Blog Profile / Atlas Obscura

Filed Under:Lifestyle / Travel
Posts on Regator:13211
Posts / Week:31.3
Archived Since:June 22, 2009

Blog Post Archive

To Fix a California Dam, Engineers Are Putting a Giant Scale Model to the Test

It was a Sunday evening in February when residents of three counties in Northern California were ordered to evacuate their homes in the Feather River Basin. After heavy rainstorms doused the region, the Oroville Reservoir was at capacity, and excess water was sent out over the primary spillway and down the Feather River. Show More Summary

The Great Spring in Boston, Massachusetts

After the Puritans of England landed on the shores of Massachusetts in 1630, they had quite a hard time settling into their new home. They originally set up base in the area that is now Charlestown, but the poor water quality there led...Show More Summary

How a Group of '70s Radicals Tried (and Failed) to Invade Disneyland

Disneyland operates every day of the year, from 8:00 a.m. until midnight. The almost-always open gates are a point of pride for the theme park. It took a presidential assassination to force the park to close early for the first time in history in 1963. Show More Summary

The Trent Aegir in West Stockwith, England

The tidal bore (or large wave) on the River Severn in England is famous, but fewer people know of the Trent Aegir, the tidal bore on the River Trent that causes a wave that can rise up to five feet high and flows upstream. It's one of...Show More Summary

The Kampong in Miami, Florida

The National Tropical Botanical Garden consists of five gardens, but all are located in Hawaii, except one: The Kampong. Miami, the only major American city with a tropical monsoon climate, is the home of this remarkably beautiful horticultural...Show More Summary

The Memorial Honoring the Robot That Drowned Itself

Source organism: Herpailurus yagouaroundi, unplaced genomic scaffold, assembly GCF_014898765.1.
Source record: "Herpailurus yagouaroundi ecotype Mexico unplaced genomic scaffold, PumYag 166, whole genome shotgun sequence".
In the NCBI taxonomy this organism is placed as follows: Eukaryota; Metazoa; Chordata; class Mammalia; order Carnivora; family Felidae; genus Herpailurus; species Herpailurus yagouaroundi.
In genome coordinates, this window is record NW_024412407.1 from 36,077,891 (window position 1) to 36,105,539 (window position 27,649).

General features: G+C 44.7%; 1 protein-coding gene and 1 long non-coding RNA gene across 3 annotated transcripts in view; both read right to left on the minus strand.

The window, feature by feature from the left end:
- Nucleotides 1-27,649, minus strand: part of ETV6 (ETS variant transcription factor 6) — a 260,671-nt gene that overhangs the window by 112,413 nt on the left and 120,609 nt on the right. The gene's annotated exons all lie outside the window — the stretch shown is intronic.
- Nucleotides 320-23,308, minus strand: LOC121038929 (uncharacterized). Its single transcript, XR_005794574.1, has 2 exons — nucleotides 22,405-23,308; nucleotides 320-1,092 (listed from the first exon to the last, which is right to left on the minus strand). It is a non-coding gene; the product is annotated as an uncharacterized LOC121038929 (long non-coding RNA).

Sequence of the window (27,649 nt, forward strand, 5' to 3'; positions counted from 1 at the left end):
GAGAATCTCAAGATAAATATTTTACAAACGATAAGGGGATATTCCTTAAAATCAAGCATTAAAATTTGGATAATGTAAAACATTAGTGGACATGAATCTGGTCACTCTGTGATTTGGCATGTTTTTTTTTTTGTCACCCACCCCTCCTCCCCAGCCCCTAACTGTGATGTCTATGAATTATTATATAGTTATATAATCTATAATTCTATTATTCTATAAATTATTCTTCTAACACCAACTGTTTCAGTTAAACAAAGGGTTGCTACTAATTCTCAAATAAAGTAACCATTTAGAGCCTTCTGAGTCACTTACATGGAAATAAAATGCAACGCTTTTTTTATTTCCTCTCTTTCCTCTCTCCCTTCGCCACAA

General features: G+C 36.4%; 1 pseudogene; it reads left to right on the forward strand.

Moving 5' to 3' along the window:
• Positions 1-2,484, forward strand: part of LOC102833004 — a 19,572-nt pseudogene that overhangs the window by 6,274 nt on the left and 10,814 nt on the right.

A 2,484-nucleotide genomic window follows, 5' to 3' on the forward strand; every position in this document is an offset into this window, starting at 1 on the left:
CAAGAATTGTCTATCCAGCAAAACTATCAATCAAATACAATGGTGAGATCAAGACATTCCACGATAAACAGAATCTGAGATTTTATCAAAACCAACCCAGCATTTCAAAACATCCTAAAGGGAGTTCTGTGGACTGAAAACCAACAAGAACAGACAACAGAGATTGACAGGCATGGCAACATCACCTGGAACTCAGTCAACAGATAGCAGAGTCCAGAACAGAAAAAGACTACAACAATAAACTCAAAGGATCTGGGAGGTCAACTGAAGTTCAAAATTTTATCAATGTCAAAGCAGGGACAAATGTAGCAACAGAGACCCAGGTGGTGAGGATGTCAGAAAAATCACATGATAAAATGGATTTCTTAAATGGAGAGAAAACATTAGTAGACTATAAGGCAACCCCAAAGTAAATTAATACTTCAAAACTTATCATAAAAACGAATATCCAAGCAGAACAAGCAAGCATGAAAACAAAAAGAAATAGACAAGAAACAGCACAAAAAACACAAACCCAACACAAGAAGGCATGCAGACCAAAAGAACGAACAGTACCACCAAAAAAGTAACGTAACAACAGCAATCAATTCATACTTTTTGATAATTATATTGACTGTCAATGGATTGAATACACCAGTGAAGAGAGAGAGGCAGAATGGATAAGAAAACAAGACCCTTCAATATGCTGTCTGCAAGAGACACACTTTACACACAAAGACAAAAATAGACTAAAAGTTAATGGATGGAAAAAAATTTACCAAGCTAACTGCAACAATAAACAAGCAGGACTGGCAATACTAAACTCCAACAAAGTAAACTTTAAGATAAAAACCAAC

On Monday, Steve, a bumbling robot rent-a-cop made headlines when he accidentally drowned himself in a fountain, to the delight of internet citizens. Now, Steve's got his own memorial, located, appropriately, on his former charging pad. This is the memorial for Steve the drowned security robot outside our office on his charging pad. Show More Summary

There's a Cheddar Theft Mystery in England

The Yeovil Show is an annual fair in southwest England that, if you're American, is a whole lot like one of the county fairs that happen every year across the United States. There are sheep, and dog agility contests, and a hot air balloon, and food, lots of food. Show More Summary

A Sea Cave in Indonesia Contains a 5,000-Year Record of Tsunamis

Earthquakes are incredibly capricious. New data, from a cave in Indonesia, confirm that, even in hindsight, we can't know with any precision when they'll happen, how strong they'll be, or what kind of tsunami they may produce. A team...Show More Summary

Loyalist St. Andrews in Saint Andrews, Canada

When the United States of America became independent from British rule, many were ecstatic. That "many" did not include the colonists who remained loyal to the British Crown. Finding themselves on the losing side of the war, these Loyalists felt out of place and unwelcome in the newly founded union, and looked for a place of refuge. Show More Summary

The 60-Mile 'Hail Scar' Left by a South Dakota Storm

Since the Middle Ages, farmers have wanted to prevent hail from falling on their fields. It's no minor problem—the storm-generated ice clumps cause hundreds of millions of dollars in crop damage every year. It was thought in medieval...Show More Summary